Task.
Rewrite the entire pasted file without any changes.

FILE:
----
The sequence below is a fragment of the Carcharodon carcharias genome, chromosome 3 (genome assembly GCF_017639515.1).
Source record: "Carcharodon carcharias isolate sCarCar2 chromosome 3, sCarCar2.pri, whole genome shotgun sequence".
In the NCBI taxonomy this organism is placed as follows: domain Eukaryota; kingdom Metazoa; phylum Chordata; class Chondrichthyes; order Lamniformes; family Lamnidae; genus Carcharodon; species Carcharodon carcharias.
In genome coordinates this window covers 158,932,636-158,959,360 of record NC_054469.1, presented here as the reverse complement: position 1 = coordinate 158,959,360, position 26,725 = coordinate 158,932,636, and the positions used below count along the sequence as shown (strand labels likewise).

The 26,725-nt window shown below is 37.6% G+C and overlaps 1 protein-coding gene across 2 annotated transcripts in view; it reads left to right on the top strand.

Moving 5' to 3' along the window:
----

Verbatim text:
The sequence below is a fragment of the Carcharodon carcharias genome, chromosome 3 (genome assembly GCF_017639515.1).
Source record: "Carcharodon carcharias isolate sCarCar2 chromosome 3, sCarCar2.pri, whole genome shotgun sequence".
In the NCBI taxonomy this organism is placed as follows: domain Eukaryota; kingdom Metazoa; phylum Chordata; class Chondrichthyes; order Lamniformes; family Lamnidae; genus Carcharodon; species Carcharodon carcharias.
In genome coordinates this window covers 158,932,636-158,959,360 of record NC_054469.1, presented here as the reverse complement: position 1 = coordinate 158,959,360, position 26,725 = coordinate 158,932,636, and the positions used below count along the sequence as shown (strand labels likewise).

The 26,725-nt window shown below is 37.6% G+C and overlaps 1 protein-coding gene across 2 annotated transcripts in view; it reads left to right on the top strand.

Moving 5' to 3' along the window: